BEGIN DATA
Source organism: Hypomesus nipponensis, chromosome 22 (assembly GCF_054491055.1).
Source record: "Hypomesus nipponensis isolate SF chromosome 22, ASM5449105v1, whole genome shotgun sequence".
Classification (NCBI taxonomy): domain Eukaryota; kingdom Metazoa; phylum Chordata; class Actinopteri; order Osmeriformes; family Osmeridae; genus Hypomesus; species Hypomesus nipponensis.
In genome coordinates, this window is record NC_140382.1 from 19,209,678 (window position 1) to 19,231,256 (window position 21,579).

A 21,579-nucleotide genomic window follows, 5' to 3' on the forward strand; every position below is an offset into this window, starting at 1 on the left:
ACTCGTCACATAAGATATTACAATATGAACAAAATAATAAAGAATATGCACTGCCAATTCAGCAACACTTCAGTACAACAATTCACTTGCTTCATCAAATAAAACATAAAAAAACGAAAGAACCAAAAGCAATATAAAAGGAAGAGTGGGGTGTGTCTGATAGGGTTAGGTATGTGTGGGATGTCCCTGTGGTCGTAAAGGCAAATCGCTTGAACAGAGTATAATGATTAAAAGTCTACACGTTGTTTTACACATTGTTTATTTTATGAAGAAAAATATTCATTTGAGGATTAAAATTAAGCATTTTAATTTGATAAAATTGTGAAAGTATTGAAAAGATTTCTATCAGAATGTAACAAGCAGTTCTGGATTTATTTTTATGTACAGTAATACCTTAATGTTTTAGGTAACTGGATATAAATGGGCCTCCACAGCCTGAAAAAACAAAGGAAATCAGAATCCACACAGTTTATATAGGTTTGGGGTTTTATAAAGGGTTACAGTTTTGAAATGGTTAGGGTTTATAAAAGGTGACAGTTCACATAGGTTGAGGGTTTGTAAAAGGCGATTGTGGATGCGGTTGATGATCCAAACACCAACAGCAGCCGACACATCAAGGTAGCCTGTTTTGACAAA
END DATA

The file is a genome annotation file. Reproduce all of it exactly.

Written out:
Source organism: Hypomesus nipponensis, chromosome 22 (assembly GCF_054491055.1).
Source record: "Hypomesus nipponensis isolate SF chromosome 22, ASM5449105v1, whole genome shotgun sequence".
Classification (NCBI taxonomy): domain Eukaryota; kingdom Metazoa; phylum Chordata; class Actinopteri; order Osmeriformes; family Osmeridae; genus Hypomesus; species Hypomesus nipponensis.
In genome coordinates, this window is record NC_140382.1 from 19,209,678 (window position 1) to 19,231,256 (window position 21,579).

A 21,579-nucleotide genomic window follows, 5' to 3' on the forward strand; every position below is an offset into this window, starting at 1 on the left:
ACTCGTCACATAAGATATTACAATATGAACAAAATAATAAAGAATATGCACTGCCAATTCAGCAACACTTCAGTACAACAATTCACTTGCTTCATCAAATAAAACATAAAAAAACGAAAGAACCAAAAGCAATATAAAAGGAAGAGTGGGGTGTGTCTGATAGGGTTAGGTATGTGTGGGATGTCCCTGTGGTCGTAAAGGCAAATCGCTTGAACAGAGTATAATGATTAAAAGTCTACACGTTGTTTTACACATTGTTTATTTTATGAAGAAAAATATTCATTTGAGGATTAAAATTAAGCATTTTAATTTGATAAAATTGTGAAAGTATTGAAAAGATTTCTATCAGAATGTAACAAGCAGTTCTGGATTTATTTTTATGTACAGTAATACCTTAATGTTTTAGGTAACTGGATATAAATGGGCCTCCACAGCCTGAAAAAACAAAGGAAATCAGAATCCACACAGTTTATATAGGTTTGGGGTTTTATAAAGGGTTACAGTTTTGAAATGGTTAGGGTTTATAAAAGGTGACAGTTCACATAGGTTGAGGGTTTGTAAAAGGCGATTGTGGATGCGGTTGATGATCCAAACACCAACAGCAGCCGACACATCAAGGTAGCCTGTTTTGACAAA